Land Water and Food Economy 1

Subject 207-209 (2009)

Note: This is an archived Handbook entry from 2009. Search for this in the current handbook

Credit Points: 12.50
Level: 2 (Undergraduate)
Dates & Locations:

This subject has the following teaching availabilities in 2009:

Semester 2, - Taught on campus.
Pre-teaching Period Start not applicable
Teaching Period not applicable
Assessment Period End not applicable
Last date to Self-Enrol not applicable
Census Date not applicable
Last date to Withdraw without fail not applicable

Timetable can be viewed here. For information about these dates, click here.
Time Commitment: Contact Hours: 48 hours contact. 2 lectures and 2 hours tutorials/practical classes per week.
Total Time Commitment: 120 hours
Prerequisites: None
Corequisites: None
Recommended Background Knowledge: None
Non Allowed Subjects: None
Core Participation Requirements:

For the purposes of considering request for Reasonable Adjustments under the Disability Standards for Education (Cwth 2005), and Student Support and Engagement Policy, academic requirements for this subject are articulated in the Subject Overview, Learning Outcomes, Assessment and Generic Skills sections of this entry.

It is University policy to take all reasonable steps to minimise the impact of disability upon academic study, and reasonable adjustments will be made to enhance a student's participation in the University's programs. Students who feel their disability may impact on meeting the requirements of this subject are encouraged to discuss this matter with a Faculty Student Adviser and Student Equity and Disability Support:


Assoc Prof Bill Malcolm
Subject Overview:

Land and Food Economy I is an introduction to applying principles of agricultural and resource economics to understanding the use of land and water resources to produce agricultural products.

Module 1: Agribusiness and Resource Economics is an introduction to the discipline areas of agribusiness economics and resource economics. Content will include the concepts of markets, competition and efficiency, theory of the firm, market failure, agricultural supply and production economic analysis of input use, agricultural demand, international trade.

Module 2: Applications: Applications of principles of agricultural and resource economics and to using land and water in agricultural production systems, applications of principles of agricultural economics to pricing and marketing of food.

Module 3: Agribusiness Management will include financial analysis of agricultural businesses operations, activity planning and investment decisions, risk in agricultural production. Field trips and case studies will be used.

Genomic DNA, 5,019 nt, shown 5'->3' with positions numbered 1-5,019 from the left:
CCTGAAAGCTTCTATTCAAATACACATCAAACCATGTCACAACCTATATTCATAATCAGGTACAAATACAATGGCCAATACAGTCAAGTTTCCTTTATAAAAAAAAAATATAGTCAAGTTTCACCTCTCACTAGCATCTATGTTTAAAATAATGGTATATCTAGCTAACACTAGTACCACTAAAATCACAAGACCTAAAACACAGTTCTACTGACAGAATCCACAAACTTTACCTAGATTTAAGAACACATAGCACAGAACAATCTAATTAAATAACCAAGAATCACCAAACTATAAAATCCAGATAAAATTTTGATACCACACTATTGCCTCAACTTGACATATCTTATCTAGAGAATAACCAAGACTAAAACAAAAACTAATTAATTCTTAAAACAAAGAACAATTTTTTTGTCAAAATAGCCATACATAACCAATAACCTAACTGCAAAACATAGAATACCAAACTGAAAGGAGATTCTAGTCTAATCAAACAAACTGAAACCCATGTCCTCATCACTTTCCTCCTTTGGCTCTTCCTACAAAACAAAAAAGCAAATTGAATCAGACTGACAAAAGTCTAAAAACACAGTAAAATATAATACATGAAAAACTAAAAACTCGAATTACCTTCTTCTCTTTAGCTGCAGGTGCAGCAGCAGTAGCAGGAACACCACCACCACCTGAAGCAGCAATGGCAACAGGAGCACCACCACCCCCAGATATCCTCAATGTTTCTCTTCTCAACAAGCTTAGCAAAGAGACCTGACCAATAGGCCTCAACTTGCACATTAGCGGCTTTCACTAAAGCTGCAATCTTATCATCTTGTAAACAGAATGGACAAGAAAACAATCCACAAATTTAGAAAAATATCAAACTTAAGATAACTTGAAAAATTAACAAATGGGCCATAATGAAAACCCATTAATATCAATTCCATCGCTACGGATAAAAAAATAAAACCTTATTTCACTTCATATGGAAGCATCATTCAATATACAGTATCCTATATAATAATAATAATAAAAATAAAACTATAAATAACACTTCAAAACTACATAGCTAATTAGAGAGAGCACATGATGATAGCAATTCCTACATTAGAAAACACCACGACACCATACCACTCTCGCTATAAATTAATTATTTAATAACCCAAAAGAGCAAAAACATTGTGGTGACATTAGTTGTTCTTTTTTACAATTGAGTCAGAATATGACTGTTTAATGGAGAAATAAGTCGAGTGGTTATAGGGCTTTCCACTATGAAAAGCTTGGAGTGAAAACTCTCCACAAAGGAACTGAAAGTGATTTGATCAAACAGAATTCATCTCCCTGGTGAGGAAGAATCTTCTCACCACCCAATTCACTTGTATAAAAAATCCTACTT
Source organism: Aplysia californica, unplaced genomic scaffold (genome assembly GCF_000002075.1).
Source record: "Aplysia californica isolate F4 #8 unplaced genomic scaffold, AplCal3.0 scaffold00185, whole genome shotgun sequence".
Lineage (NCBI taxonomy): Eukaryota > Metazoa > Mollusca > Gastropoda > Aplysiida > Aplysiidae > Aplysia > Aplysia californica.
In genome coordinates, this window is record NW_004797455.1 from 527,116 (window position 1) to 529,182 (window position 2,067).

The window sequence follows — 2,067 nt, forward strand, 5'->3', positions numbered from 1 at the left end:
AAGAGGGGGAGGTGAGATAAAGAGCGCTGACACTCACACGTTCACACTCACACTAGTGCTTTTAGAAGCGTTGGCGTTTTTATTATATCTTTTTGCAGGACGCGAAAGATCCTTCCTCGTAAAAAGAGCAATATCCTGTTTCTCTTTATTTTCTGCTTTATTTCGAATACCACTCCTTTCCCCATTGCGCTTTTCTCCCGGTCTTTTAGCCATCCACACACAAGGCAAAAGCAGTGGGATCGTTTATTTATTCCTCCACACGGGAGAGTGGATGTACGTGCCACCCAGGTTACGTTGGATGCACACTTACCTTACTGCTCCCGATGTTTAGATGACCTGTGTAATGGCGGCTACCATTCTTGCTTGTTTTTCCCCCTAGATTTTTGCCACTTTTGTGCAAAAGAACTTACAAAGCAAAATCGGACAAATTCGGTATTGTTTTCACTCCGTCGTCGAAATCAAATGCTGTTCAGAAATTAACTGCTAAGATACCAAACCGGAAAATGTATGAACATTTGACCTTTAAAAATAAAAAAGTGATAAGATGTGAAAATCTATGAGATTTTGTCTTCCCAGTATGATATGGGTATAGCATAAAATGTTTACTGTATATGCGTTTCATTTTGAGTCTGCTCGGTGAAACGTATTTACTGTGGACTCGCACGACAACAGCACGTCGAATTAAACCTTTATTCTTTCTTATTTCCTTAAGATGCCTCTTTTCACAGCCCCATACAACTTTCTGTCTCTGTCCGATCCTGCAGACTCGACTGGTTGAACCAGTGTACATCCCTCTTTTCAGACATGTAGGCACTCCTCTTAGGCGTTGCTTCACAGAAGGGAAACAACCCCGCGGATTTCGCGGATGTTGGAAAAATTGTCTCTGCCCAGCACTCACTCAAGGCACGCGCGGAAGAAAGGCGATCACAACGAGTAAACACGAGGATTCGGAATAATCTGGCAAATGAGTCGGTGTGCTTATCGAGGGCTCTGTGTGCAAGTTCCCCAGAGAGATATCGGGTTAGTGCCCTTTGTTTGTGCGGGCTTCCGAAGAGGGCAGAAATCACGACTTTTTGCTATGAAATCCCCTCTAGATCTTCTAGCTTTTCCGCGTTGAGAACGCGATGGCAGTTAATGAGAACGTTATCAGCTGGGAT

On completion of this subject, students will have gained:

  • knowledge of the technical, economic and risk challenges associated with using natural resources to produce food and fibre
  • the ability to explain why agricultural industries are located where they are in Australia;
  • and understanding of how different systems of agricultural production operate;the ability to analyse the operation of farm businesses in terms of their resource requirements and usage, enterprise choices and management, and their profitability;
  • an appreciation of the nature of interactions between agricultural production systems and the natural environment, and implications of this for natural resource management in Australia

2 x 2000 word assessment tasks plus 1 x 3 hour examination

Prescribed Texts:

Gans, J., King, S. and Mankiw, G. (2006) Principles of Microeconomics. Thomson.

Malcolm, B., Makeham, J. and Wright, V. (2005) The Farming Game: Agricultural Management and Marketing. Cambridge University Press.

Breadth Options:

This subject potentially can be taken as a breadth subject component for the following courses:

You should visit learn more about breadth subjects and read the breadth requirements for your degree, and should discuss your choice with your student adviser, before deciding on your subjects.

Fees Information: Subject EFTSL, Level, Discipline & Census Date
Generic Skills:

Students will learn to apply economic ways of thinking to questions about using land and water and the production and marketing of food.


This subject is core for students taking the major in Agricultural Science. It is also available as a breadth subject in the B Sc.

Related Course(s): Bachelor of Agriculture

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